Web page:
Arkansas Leads in Low-Income Assisted Living

By: - September 11, 2006 12:00 am

Arkansas — among the poorest and most rural states in the nation — is miles ahead of most states in providing low-income seniors the same kind of long-term care wealthier elders enjoy in their twilight years, but at prices covered by Medicaid.

With the seventh-largest percentage of people 65 years and older, Arkansas is one of the few states to lure assisted-living developers to its rural communities, using tax credits, streamlined regulations and flexible Medicaid reimbursement rates.

Assisted-living — the fastest growing type of housing in the nation, according to AARP – is preferred by most seniors and their advocates over more restrictive nursing home care.

At about half the price of nursing homes, the more flexible elder-care facilities offer states a shield against a predicted explosion in long-term care expenses created by aging baby boomers and skyrocketing health care costs.

By steering more low-income elders to assisted living, Arkansas already has reduced the number of nursing home beds it pays for by more than 10 percent, effectively lowering the per-person cost of long-term care in the state.

Only five other states – Washington, Oregon, Maine, Kansas and Oklahoma – have been as successful at reducing nursing home occupancy in the last 10 years, according to data from the Centers for Medicare & Medicaid Services.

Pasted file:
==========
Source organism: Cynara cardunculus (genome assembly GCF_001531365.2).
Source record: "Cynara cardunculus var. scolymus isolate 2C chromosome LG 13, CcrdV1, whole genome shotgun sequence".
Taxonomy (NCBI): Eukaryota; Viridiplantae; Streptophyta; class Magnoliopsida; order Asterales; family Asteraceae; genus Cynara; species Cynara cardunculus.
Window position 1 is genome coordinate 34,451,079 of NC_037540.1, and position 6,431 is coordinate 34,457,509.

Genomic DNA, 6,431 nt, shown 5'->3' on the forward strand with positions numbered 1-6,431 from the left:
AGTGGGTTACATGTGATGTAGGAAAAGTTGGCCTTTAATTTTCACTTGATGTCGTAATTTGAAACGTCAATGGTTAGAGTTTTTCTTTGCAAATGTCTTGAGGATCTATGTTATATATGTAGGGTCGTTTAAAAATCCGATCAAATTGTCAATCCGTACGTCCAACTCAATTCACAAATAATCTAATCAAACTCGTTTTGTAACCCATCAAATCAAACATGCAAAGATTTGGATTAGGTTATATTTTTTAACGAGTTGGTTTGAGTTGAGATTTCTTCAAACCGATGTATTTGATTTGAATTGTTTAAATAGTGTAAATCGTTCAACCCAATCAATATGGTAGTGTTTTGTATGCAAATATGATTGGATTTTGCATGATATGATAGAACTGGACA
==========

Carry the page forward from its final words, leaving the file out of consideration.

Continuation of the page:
“Most other states have simply said to providers, ‘We’re willing to pay for assisted living through Medicaid. Who out there wants to participate?'” says Bob Mollica of the National Academy for State Health Policy.

The assisted-living industry receives only 10 percent of its revenue from the taxpayer-funded Medicaid program for the poor and disabled, relying primarily on mid- to upper-income private payers for the majority of its income. By contrast, the nursing home industry receives more than 65 percent of its revenue from Medicaid and other government subsidies.

With more lucrative markets to pursue, assisted-living developers need enticements to locate in low-income rural areas, Mollica explained.

In 2002, Arkansas, along with eight other states, got help from the Robert Wood Johnson Foundation and NCB Development Corp. (NCBDC), a Washington, D.C.-based nonprofit lender and consultant specializing in financing of low-income assisted-living facilities.

Under the program, dubbed Coming Home, each state received ,000 over three years to pay for additional staff to navigate Medicare, the U.S. Department of Housing and Urban Development, the Internal Revenue Service and other federal agencies to secure funding and tax credits for the program.

In Arkansas, the biggest enticement to prospective developers was tax credits specifically designated for low-income assisted-living facilities, said Robert Jenkens, vice president at NCBDC. Without the credits, which cut financing costs in half, it would have been a much tougher investment to sell, he said.

In addition, Arkansas streamlined its Medicaid reimbursement policy and assisted-living regulations and assured developers that the rules would remain constant for at least 15 years, giving them confidence their investments would pay off.